Weapons Act 1990

Clause 40 Amendment of s51 (Possession of a knife in a public place or a school)

The Bill notes that prohibited items must not be carried in a public place in such a manner as to be seen.

Many people carry pocket knives in a pouch on a belt. This is particularly so for those engaged in the business of primary production. A pocket knife is a tool-of-trade in agriculture, with far reaching applications for their use.

The definition of a public place is so broad that it includes just about everywhere except a private dwelling. Consideration is required as to how this legislation may unintentionally affect the farming community.

Clause 73 - Insertion of new pt 5A (Firearm Prohibition Orders (FPO))

AgForce holds a number of reservations regarding the proposed FPO legislative framework.

AgForce is concerned that the proposed FPO framework will limit individual rights, in particular, the rights of law-abiding individuals.

Care must be taken to eliminate the possibility of, and effects of, FPOs having unintended consequences. Examples include impacts on an individual’s future employment in fields exposed to firearms, such as agriculture. AgForce is concerned that familial or community relationship to the subject of an FPO will negatively impact law-abiding firearm licence holders in the agricultural industry, those occupations where a firearm is necessary to undertake day-to-day rural operations in caring for the welfare of livestock, both in terms of euthanising distressed livestock and protecting livestock from fear of predation by wild animals.

AgForce is concerned with the potential that agribusiness owners involved in the business of primary production may inadvertently and unknowingly engage the services of an employee who is the subject of an FPO. In this instance, the Bill obligates the business owner to remove all firearms and ammunition from the business’ property(ies) because of the employee’s FPO.

How will any agribusiness owner become aware that a person, a potential employee, is the subject of an FPO? As per clause 141Z (refer below), agribusiness owners could find themselves in contradiction to the Bill, thus finding themselves breaking the law and subject to the offences proposed.

141Z Supply of firearms and firearm related items

A person must not supply a firearm or firearm related item to an individual subject to a firearm prohibition order if the person knows the individual is subject to the order.

Maximum penalty—

(a) for a firearm—500 penalty units or 13 years imprisonment; or

(b) for a firearm related item—200 penalty units or 5 years imprisonment.

The potential penalties (13 years) for this situation are clearly excessive. AgForce is not aware of any other situation where a person is unknowingly the victim of an illegal act committed by another person and is potentially punished. 

Whilst AgForce understands that it may be necessary in an emergency to get a FPO from police, rather than awaiting a court decision, the police decision should be reviewed by a court as soon as possible. However, AgForce is of the opinion that where the issue of an FPO would have the immediate result of directly impacting an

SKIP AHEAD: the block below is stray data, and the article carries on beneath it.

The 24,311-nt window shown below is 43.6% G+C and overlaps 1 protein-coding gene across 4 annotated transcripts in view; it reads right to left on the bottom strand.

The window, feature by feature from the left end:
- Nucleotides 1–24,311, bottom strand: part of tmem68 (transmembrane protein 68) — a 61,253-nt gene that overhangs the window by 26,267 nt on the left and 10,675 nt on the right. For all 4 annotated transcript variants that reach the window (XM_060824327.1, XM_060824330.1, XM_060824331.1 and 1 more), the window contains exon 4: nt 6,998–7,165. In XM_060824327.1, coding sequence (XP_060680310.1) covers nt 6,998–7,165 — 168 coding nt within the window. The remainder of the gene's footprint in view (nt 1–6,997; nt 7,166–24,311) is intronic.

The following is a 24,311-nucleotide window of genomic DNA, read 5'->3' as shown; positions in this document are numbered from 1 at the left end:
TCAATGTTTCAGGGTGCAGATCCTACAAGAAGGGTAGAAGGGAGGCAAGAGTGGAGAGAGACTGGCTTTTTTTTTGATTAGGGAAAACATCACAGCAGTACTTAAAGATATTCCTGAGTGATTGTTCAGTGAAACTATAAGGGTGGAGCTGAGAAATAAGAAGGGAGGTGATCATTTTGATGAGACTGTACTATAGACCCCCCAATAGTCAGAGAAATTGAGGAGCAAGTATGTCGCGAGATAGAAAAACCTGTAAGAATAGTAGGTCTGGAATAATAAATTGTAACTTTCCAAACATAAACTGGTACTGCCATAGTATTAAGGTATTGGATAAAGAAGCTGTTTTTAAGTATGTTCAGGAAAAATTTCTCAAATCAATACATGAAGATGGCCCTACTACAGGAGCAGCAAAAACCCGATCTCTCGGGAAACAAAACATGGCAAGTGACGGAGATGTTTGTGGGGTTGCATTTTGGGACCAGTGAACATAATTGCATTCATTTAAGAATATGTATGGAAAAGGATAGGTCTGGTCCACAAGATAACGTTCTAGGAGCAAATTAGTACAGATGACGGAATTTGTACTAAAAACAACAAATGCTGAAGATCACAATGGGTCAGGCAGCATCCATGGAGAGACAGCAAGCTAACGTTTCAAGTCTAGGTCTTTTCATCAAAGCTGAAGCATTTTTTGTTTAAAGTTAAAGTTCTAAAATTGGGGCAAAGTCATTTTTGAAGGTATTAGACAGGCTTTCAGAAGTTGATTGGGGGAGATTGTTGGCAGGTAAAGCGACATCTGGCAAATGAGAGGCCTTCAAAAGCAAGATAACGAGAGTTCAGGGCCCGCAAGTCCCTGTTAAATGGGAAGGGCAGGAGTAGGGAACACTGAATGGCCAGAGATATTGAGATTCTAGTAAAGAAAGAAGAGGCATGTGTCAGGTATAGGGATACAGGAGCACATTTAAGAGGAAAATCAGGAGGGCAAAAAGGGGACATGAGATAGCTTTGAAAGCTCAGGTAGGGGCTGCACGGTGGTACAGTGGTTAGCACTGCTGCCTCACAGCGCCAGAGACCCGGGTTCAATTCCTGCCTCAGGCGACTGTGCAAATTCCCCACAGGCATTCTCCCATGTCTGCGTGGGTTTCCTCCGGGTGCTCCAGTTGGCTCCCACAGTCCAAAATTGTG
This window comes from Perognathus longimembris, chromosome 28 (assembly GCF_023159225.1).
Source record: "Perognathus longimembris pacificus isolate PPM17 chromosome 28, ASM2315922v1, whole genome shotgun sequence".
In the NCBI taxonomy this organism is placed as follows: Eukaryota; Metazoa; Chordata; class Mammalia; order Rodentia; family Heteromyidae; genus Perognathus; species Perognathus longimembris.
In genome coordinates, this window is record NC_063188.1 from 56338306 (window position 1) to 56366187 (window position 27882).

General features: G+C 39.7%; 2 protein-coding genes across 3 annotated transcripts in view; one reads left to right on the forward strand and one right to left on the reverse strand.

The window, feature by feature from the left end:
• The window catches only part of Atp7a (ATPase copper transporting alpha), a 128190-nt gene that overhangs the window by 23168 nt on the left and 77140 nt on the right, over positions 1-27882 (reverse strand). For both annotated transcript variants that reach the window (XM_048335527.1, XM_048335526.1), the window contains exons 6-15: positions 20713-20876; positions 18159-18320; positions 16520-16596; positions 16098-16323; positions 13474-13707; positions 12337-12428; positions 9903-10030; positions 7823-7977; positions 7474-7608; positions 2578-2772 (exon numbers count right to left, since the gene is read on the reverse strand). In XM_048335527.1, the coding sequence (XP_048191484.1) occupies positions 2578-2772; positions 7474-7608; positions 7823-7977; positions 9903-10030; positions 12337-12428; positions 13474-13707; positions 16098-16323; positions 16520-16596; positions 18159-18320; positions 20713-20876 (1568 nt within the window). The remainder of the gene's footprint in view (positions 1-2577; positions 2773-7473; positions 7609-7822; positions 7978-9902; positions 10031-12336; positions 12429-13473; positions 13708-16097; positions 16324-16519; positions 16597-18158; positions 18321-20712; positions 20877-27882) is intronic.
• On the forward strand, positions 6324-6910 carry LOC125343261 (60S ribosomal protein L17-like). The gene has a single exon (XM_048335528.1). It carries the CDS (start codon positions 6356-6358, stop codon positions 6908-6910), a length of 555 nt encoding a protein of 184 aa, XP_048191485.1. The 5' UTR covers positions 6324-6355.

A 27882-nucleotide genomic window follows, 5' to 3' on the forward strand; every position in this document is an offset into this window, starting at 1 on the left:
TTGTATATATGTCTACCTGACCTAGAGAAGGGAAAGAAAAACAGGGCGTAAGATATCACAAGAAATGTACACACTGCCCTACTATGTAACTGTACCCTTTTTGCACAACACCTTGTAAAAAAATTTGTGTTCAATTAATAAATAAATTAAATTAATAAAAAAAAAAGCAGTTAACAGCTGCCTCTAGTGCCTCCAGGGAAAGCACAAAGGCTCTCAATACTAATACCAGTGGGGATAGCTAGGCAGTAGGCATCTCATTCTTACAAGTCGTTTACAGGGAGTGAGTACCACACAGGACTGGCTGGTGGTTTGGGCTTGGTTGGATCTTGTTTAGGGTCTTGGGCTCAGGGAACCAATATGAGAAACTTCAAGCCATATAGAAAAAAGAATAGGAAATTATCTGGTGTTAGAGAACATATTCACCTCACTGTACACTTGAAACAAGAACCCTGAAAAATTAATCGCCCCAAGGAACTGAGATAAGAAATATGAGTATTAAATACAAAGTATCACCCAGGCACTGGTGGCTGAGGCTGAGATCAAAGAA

individual's or a business’ ability to carry on a livelihood occupation, the initial issuing of an FPO should only be done by the Court.

With respect to exclusion periods, AgForce considers that the 10-year exclusion period may have unintended consequences and disproportionately impact individuals. For instance, where a weapons licence is required for a person's employment (i.e. agriculture, police service, security officer etc.) the exclusion period aspects of the proposed scheme may have ramifications that are entirely disproportionate to the nature of the offence, that resulted in the issuing of a FPO.

While the Explanatory Notes suggest setting up an FPO regulatory framework will replicate those in other States, the Notes are completely silent in respect of the criticism of misuse that has been raised as a concern by oversight bodies in Victoria and New South Wales. A Review1 by the Victorian government suggests that
very few firearms have been detected during the warrantless searches authorised by FPOs; and that similar powers interstate have been abused.

In summary, the proposed legislation's wide-ranging amendments are likely to result in severe unintended consequences, penalising innocent individuals and obstructing community involvement in crime reporting and resolution. It is crucial to reassess these provisions to ensure they are fair, practical, and effective in enhancing public safety without infringing on individual rights.

AgForce recommends that further consultation, including analysis of all available data, is required to justify the proposed FPO framework. In particular, that any FPO framework clearly captures the objective of the Bill by appropriately targeting those individual(s) who demonstrate a high risk of criminal use of firearms.

Should you require further information, please do not hesitate to contact General Manager - Policy and Advocacy Michael Allpass ( or 0427 250 045).


Ms. Georgie Somerset
General President, AgForce Queensland Farmers

1Inquiry into Firearms Prohibition Legislation, Victorian Government Committee (Pg. 49)